For low-brow humor, it's hard to beat well-placed weeds. Not that weeds are usually knee-slappingly funny all by themselves, but it turns out that they're mighty fine prompts for funny behavior in others—as good as a ladder and a bucket of whitewash to a clown. When I wrote last month about wanting to see what would happen if I let an unexpected evening primrose (Oenothera biennis) go to seed in the middle of the desert olive tree where it's been growing, my expectations were really pretty feeble. I mean, I thought that perhaps new seedlings would come up in other unlikely places. Is that lame or what? What's actually happened is that the primrose has turned my little garden into a nonstop Vaudeville act that has had me laughing for weeks.
The thing about a tree branch is, it's sturdy. When you're not entirely sure of your wings to begin with, sturdy is good. But when you land on what you expect to be a sturdy tree branch and get a flexible primrose stem instead, things can get a little slapstick. Down bob the stems—whoops! Frantic flapping. Up bounce the stems—surprise! More frantic flapping. Squawk! Squawk some more! Bob, bounce. Equilibrium returns at last, and then along comes one of your siblings, to land on that nice, sturdy "tree branch" with you. Bob, bounce, flap, squawk.
|Make that scruffy primroses.|
But as entertaining as the finches are, they are just the warmup act. Our star comedian is this young fellow, a black-chinned hummingbird:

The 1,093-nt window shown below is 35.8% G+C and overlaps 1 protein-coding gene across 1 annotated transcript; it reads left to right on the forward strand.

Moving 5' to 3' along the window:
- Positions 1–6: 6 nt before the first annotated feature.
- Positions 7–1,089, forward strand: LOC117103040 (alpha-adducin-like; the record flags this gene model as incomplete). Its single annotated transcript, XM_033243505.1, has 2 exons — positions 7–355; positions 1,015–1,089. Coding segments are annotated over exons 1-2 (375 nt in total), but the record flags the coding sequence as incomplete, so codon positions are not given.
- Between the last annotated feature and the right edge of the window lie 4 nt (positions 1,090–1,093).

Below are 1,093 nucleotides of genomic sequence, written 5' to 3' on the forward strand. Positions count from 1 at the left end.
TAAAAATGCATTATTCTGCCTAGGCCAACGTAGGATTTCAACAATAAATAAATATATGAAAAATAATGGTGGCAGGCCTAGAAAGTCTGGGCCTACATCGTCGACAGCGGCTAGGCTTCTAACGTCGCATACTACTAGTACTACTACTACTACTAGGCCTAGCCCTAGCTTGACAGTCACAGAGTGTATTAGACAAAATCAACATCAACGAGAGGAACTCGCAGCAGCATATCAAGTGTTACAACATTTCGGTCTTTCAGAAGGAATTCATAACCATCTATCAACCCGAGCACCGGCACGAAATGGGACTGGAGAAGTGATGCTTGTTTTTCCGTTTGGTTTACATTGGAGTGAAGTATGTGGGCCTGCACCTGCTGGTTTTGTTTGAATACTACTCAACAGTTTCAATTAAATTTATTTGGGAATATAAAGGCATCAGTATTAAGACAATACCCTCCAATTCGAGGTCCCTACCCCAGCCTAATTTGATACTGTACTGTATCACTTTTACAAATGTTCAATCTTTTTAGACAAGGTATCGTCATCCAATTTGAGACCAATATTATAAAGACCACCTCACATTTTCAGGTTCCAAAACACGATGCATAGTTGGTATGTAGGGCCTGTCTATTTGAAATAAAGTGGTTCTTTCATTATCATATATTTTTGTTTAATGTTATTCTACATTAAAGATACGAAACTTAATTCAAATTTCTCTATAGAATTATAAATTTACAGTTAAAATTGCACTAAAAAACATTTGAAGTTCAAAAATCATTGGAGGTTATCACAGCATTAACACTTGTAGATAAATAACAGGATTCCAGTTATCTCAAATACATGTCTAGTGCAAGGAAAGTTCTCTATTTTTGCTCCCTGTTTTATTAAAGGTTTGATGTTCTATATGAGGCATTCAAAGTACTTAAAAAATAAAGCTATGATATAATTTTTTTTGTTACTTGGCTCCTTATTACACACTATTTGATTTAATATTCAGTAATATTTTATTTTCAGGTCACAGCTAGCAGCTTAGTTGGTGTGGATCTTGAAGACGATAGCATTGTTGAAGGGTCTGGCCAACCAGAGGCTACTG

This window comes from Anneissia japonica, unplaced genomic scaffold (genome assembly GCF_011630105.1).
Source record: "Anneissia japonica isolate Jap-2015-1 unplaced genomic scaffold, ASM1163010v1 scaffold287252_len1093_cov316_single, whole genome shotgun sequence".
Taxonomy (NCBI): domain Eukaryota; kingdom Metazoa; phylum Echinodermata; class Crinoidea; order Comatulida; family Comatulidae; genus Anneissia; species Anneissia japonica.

Doesn't he look
Lately he's been trying—successfully, so far as I can tell—to impress this little charmer:
A hummingbird needs some serious feeding to support all that activity. Fortunately our hero is an enthusiastic, undiscriminating eater. He has been taste-testing every blossom in sight—the 'Wild Thing' autumn sage (at last!), agastache, gaura, dwarf plumbago, 'Blue Twister' allium, arugula, basil, the primroses... The primroses. To the hummingbird, the primroses grow on what is apparently a primrose tree. And there are two other trees just like it in the garden. He checks them over regularly for flowers. He doesn't find any.
What he does find is a lot of goldfinches. Primrose-colored goldfinches. In the "primrose" trees. If they are primrose-colored in the primrose trees, they must be primroses, right? You can practically see the "Q.E.D." flashing through his mind. He dives in enthusiastically for his dinner.
And lo and behold, his dinner objects. When I wrote last year about a hummingbird trying to feed off a goldfinch, I thought that was a fluke. Apparently if you're a goldfinch it's just an occupational hazard. As the hummingbird—not a quick learner—tries to sip at every single finch, each one swats him away with the kind of bored irritation you or I might use on a housefly. But some of them are still sitting on those flexible primrose stems, which the swatting sets in motion. Bob, bounce, flap, squawk.
They've been performing this routine at least once a day. Sometimes the squawk comes before the flap; otherwise they don't really vary the schtick. Is it wit? Is it irony? Is it subtlety? Well, no.
But when you want a good laugh, sometimes you just can't beat a pratfall.